A visiting judge ruled against Plano citizens and in favor of the city government in its years-long fight to block a referendum vote on the city’s comprehensive development plan.
Thursday’s ruling by Judge Henry Wade Jr. means city officials can ignore a referendum petition signed by 4,000 citizens. The petition calls for a vote on the Plano Tomorrow plan, adopted by city council in 2015 amid controversy over land use provisions that critics said encouraged too much urban-style, high-density development.
Plaintiffs representing the petition signers—more than twice the number needed to force a vote on the issue—filed a lawsuit in 2016 after Plano City Secretary Lisa Henderson refused to submit their petition to city council.
The city has since spent over three years and $400,000 of taxpayers’ money on a legal fight with its own citizens that has gone all the way to the Texas Supreme Court.
Thursday morning, the case was back in a Collin County district court. Wade, a visiting judge from Dallas who was just assigned to the case, granted the City of Plano’s motion for summary judgment, taking Henderson off the hook for failing to deliver the petition to council.
Plano’s outside attorney, former Texas Supreme Court Justice Wallace Jefferson, argued that ordinances enacting comprehensive plans aren’t subject to referendum and are too complex to “logically be relegated to a simple up-or-down vote of citizens.” Jefferson currently serves as treasurer of a new PAC created by former Texas House Speaker Joe Straus.
Plaintiffs had filed a cross-motion for summary judgment in their favor, arguing the city secretary has a “ministerial duty” under the city charter to present their petition to council “immediately.”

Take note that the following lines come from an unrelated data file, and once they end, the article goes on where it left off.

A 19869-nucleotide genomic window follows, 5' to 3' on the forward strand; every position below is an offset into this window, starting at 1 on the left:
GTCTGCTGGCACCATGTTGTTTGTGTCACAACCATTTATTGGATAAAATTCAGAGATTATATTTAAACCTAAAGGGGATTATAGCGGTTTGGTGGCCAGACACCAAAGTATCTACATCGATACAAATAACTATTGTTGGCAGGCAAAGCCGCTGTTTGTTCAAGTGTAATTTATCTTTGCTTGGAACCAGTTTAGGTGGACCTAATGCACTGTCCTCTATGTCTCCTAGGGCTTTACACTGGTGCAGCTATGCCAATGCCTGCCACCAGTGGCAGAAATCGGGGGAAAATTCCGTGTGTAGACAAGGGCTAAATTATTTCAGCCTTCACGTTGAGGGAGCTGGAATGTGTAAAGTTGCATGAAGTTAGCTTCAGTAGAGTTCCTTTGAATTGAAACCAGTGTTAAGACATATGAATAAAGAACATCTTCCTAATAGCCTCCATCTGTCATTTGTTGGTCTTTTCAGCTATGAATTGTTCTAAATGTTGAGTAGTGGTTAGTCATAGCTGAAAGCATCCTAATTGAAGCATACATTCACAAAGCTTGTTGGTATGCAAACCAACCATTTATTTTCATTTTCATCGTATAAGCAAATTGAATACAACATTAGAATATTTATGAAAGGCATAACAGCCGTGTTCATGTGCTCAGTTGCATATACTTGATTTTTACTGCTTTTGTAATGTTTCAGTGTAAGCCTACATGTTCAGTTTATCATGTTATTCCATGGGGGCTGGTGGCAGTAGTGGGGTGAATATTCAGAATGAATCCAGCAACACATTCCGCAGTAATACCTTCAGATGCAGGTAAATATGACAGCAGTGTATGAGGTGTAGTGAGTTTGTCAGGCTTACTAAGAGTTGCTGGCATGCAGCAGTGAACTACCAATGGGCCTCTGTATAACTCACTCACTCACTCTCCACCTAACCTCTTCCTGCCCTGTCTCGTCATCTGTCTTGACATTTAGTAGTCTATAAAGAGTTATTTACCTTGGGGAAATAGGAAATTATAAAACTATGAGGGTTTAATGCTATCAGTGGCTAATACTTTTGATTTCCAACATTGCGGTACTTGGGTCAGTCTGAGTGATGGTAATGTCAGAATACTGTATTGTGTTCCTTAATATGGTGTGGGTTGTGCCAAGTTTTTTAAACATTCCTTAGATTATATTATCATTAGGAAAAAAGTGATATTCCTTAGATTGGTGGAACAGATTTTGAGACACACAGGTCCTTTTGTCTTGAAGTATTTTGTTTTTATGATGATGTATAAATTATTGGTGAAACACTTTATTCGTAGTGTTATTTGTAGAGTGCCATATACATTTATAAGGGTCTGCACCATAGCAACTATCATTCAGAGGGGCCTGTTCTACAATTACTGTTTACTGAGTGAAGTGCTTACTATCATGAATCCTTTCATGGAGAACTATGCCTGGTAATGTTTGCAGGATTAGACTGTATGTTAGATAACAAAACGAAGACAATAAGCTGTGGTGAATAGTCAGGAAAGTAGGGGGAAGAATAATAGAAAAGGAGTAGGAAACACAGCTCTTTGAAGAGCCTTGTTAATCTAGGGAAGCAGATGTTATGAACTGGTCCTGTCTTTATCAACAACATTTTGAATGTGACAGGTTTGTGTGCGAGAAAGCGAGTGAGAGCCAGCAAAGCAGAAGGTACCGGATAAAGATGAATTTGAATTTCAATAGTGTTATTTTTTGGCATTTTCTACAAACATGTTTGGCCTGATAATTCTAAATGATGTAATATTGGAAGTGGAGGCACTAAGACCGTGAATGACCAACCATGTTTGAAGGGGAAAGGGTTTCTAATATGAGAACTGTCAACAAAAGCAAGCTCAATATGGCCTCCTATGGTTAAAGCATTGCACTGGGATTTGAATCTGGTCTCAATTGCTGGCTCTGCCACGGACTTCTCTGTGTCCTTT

“What is more appropriate for a general vote of the public than what your city should be like 20 or 30 years from now?” asked Jack Ternan, the attorney representing the citizens.
Ternan said he was disappointed with the ruling, and he plans to appeal.
The decision also disappointed Plano residents who simply want the city to act on the nearly four-year-old referendum petition.
But as they’ve waited on the city and courts, and watched high-density development encroach on their city’s suburban character, Plano citizens have elected four new city council members who listened to their concerns: Anthony Ricciardelli and Rick Smith in 2017 and Shelby Williams and Lily Bao this year. In the process, voters rejected candidates bankrolled by outside real estate developers.
The newly rebalanced council is already taking steps to create a new comprehensive plan. Following a council meeting earlier this month, Williams said the city will work with a citizen commission “comprised of a truly representative group of our residents” to create a plan “the people of Plano overwhelmingly support.”